Losing weight can be the easiest way to improve race performance. No athlete wants to drop pounds at the expense of losing muscle, however, which is the case when drastic calorie cuts are made. But when calories are reduced by only 10% or so, weight loss progress feels like the last 2 minutes of a marathon. Painful, and you just don’t seem to get to the finish line.
The fastest way to cut body fat still means capping calories at a slight deficit, but new research shows the focus needs to be on where they come from. First, no question a higher protein diet of 30% of calories, vs the usual 15% is necessary. Nix the beef and chicken, and instead, eat fish 5x per week in 3-oz portions to see a weight loss over an 8-week period by about 4 pounds more. Fat loss can be increased by consuming low fat dairy products as part of the daily protein intake. Lastly, given the same calorie level, the consumption of whole grains in place of processed grain will give you the edge once again on reducing fat, instead of losing muscle.
So make it a grilled fish sandwich on a whole grain bun with low fat yogurt for dessert. Fast lunch, and faster performance with super taste.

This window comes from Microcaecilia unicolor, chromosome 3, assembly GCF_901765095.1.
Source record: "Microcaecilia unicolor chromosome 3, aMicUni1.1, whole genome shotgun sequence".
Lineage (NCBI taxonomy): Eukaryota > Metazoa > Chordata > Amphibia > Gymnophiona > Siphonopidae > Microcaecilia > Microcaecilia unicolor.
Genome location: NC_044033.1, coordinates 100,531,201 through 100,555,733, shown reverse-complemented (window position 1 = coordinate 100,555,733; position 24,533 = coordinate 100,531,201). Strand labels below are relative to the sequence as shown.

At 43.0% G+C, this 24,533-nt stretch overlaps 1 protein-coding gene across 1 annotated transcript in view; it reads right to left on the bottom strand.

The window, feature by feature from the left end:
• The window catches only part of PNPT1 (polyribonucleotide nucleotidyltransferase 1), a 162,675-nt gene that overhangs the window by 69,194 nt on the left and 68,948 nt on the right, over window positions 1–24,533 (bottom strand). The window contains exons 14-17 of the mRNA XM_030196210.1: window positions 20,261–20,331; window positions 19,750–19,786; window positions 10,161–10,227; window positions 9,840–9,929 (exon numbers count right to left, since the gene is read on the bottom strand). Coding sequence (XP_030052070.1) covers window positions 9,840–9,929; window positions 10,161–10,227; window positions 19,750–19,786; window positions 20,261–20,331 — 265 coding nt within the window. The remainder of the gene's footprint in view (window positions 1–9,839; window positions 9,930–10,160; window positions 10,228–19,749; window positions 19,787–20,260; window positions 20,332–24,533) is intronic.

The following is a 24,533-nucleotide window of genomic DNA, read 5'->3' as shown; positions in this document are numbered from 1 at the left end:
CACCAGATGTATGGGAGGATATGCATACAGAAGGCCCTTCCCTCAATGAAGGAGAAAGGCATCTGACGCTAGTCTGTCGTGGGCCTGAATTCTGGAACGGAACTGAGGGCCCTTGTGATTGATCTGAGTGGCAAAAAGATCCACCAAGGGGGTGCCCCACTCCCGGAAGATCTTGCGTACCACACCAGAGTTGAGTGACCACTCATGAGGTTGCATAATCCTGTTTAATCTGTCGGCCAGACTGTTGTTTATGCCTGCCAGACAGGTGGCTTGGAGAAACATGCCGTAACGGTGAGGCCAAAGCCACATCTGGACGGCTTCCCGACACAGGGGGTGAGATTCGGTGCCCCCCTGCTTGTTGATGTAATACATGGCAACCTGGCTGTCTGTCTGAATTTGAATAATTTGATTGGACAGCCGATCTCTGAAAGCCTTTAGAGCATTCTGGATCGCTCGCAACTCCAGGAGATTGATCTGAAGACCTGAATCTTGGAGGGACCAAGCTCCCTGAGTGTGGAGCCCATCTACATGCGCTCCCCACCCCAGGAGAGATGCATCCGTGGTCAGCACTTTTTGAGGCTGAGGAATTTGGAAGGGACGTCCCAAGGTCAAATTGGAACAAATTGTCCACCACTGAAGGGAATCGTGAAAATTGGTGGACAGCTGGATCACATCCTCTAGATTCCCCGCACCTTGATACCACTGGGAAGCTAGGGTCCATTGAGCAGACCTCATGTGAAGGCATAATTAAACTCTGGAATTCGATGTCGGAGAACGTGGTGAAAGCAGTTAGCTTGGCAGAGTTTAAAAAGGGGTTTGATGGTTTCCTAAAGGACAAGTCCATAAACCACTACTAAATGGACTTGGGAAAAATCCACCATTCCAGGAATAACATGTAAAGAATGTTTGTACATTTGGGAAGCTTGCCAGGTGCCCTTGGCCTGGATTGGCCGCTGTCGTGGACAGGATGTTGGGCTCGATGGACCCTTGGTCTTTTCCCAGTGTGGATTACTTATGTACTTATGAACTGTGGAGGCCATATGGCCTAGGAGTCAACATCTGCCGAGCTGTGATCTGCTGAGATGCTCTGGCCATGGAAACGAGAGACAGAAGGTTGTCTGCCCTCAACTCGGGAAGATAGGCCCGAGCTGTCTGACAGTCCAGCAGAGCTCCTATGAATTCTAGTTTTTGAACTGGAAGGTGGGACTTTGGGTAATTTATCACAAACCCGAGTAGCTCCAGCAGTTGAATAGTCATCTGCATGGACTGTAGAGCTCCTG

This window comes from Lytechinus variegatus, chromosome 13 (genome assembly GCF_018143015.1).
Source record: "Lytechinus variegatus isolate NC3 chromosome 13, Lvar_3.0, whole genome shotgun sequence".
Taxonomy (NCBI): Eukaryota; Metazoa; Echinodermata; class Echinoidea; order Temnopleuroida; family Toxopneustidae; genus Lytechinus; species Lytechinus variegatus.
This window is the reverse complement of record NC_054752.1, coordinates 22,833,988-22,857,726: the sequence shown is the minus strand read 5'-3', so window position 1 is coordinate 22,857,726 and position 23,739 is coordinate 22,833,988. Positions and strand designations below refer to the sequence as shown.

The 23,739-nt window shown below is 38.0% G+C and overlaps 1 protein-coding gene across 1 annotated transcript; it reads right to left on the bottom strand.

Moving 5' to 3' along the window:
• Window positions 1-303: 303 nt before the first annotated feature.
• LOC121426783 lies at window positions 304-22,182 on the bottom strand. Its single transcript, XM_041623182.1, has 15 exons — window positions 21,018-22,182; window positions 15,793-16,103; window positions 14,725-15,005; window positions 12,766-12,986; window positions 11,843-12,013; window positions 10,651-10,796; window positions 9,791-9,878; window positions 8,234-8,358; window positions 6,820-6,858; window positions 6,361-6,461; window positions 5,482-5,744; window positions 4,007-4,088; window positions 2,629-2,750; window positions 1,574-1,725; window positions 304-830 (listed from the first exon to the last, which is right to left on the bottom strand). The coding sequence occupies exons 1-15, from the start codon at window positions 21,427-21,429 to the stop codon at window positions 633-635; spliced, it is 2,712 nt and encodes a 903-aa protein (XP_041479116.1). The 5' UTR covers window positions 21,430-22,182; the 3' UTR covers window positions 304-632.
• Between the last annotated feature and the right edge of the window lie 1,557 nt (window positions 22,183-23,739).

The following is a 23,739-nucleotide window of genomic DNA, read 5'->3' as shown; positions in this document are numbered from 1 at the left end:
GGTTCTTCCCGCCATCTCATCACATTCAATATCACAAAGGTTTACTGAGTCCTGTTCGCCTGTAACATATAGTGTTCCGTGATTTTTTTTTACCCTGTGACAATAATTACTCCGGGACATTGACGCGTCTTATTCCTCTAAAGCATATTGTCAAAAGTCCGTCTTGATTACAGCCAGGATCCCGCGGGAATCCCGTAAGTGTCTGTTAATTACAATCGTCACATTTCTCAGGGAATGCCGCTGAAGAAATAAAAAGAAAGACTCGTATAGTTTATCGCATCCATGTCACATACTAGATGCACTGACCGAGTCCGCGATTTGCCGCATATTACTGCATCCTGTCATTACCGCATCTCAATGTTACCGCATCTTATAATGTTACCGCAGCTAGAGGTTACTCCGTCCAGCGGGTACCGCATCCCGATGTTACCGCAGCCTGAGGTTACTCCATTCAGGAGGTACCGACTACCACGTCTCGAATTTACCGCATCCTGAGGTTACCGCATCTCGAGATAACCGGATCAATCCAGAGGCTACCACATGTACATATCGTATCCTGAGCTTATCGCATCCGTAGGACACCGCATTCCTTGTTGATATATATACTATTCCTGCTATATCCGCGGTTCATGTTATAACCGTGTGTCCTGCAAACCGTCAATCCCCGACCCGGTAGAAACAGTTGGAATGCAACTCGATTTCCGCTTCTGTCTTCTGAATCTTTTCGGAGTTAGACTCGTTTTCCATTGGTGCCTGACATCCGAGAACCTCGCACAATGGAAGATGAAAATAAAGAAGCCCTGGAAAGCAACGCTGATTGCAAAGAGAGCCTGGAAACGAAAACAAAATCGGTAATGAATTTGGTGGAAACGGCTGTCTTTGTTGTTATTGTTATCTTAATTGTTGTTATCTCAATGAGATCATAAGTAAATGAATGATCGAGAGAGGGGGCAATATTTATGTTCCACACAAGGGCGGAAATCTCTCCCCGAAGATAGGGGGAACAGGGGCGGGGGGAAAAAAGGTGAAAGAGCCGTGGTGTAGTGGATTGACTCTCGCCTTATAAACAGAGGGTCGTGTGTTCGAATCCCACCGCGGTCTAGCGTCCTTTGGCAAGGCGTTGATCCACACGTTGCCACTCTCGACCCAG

Barely time to text much less plan a 7-day carboload? Your body does not tweet or text, but it is capable of loading up energy stores of glycogen in just 24 hours. But, you have to do it by Mother Nature’s carbo-loading rules. Here goes:
For a 24-hour glycogen load, start with a short, 15-20 minute, near maximum intensity workout, designed to deplete glycogen stores. This can be done 1-3 days prior to the race. High intensity is essential, otherwise go for the traditional longer workout to deplete stores, and follow with a traditional carbo-load regimen. For the 24-hour, high GI approach simply use a “this for that” game plan- i.e., swapping whole grain, high fiber carbs for high GI carbs. Avoid breakfast cereals based on oats, barley and bran. Sub cornflakes, rice chex, corn chex, puffed rice cereal. Use breads without whole grains, stone-ground flour, or sourdough. White bread, rice crackers, or white bagels must be on the 24-hour load menu. Consume potatoes without added butter or margarine, and no french fries. Enjoy canned fruit in heavy syrup and cooked vegetables. Avoid whole grains such as quinoa, wild rice, or pasta cooked al a dente. Pasta cooked until very soft has a higher glycemic index. Drink high GI sport drinks such as Pure Sport Recovery or fruit drinks instead of 100% juice. Use high GI snacks between meals: Clif Bar Bloks, Jelly beans, hard candy, top toast with jelly or jam, snack on Clif bar Cookies ‘n Crème, or Powerbars. REST after loading essential to maintain stores! Just go to work and sit at your computer, or drive to your favorite race. Naturally, you want to stay limber, so easy walking and stretching is A-OK.